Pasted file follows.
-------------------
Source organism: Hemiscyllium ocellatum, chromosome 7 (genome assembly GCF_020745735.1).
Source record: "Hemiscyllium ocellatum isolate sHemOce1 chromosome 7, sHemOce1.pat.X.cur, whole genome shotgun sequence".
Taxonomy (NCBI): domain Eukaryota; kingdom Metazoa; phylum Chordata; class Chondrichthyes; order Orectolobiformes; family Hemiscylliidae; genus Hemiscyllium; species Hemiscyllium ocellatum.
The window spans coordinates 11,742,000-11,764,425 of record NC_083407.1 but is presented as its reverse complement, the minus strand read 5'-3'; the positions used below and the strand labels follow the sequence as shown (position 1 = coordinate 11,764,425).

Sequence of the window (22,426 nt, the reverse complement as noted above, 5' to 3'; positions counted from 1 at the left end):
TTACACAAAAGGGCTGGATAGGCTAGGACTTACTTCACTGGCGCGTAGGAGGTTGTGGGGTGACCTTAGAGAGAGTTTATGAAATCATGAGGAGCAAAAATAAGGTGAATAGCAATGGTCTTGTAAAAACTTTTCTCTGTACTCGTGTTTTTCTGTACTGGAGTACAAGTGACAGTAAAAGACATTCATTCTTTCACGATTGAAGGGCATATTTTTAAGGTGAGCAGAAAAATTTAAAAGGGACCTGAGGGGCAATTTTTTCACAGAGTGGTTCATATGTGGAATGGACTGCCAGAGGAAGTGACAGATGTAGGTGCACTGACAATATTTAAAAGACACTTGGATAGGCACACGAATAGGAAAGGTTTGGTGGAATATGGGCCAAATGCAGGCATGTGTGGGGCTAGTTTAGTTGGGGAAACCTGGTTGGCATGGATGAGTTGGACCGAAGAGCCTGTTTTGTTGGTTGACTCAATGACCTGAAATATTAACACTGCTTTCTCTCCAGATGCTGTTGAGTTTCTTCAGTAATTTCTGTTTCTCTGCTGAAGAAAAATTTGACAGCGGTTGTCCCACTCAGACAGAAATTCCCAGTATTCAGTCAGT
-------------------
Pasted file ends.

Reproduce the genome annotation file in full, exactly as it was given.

Source organism: Hemiscyllium ocellatum, chromosome 7 (genome assembly GCF_020745735.1).
Source record: "Hemiscyllium ocellatum isolate sHemOce1 chromosome 7, sHemOce1.pat.X.cur, whole genome shotgun sequence".
Taxonomy (NCBI): domain Eukaryota; kingdom Metazoa; phylum Chordata; class Chondrichthyes; order Orectolobiformes; family Hemiscylliidae; genus Hemiscyllium; species Hemiscyllium ocellatum.
The window spans coordinates 11,742,000-11,764,425 of record NC_083407.1 but is presented as its reverse complement, the minus strand read 5'-3'; the positions used below and the strand labels follow the sequence as shown (position 1 = coordinate 11,764,425).

Sequence of the window (22,426 nt, the reverse complement as noted above, 5' to 3'; positions counted from 1 at the left end):
TTACACAAAAGGGCTGGATAGGCTAGGACTTACTTCACTGGCGCGTAGGAGGTTGTGGGGTGACCTTAGAGAGAGTTTATGAAATCATGAGGAGCAAAAATAAGGTGAATAGCAATGGTCTTGTAAAAACTTTTCTCTGTACTCGTGTTTTTCTGTACTGGAGTACAAGTGACAGTAAAAGACATTCATTCTTTCACGATTGAAGGGCATATTTTTAAGGTGAGCAGAAAAATTTAAAAGGGACCTGAGGGGCAATTTTTTCACAGAGTGGTTCATATGTGGAATGGACTGCCAGAGGAAGTGACAGATGTAGGTGCACTGACAATATTTAAAAGACACTTGGATAGGCACACGAATAGGAAAGGTTTGGTGGAATATGGGCCAAATGCAGGCATGTGTGGGGCTAGTTTAGTTGGGGAAACCTGGTTGGCATGGATGAGTTGGACCGAAGAGCCTGTTTTGTTGGTTGACTCAATGACCTGAAATATTAACACTGCTTTCTCTCCAGATGCTGTTGAGTTTCTTCAGTAATTTCTGTTTCTCTGCTGAAGAAAAATTTGACAGCGGTTGTCCCACTCAGACAGAAATTCCCAGTATTCAGTCAGT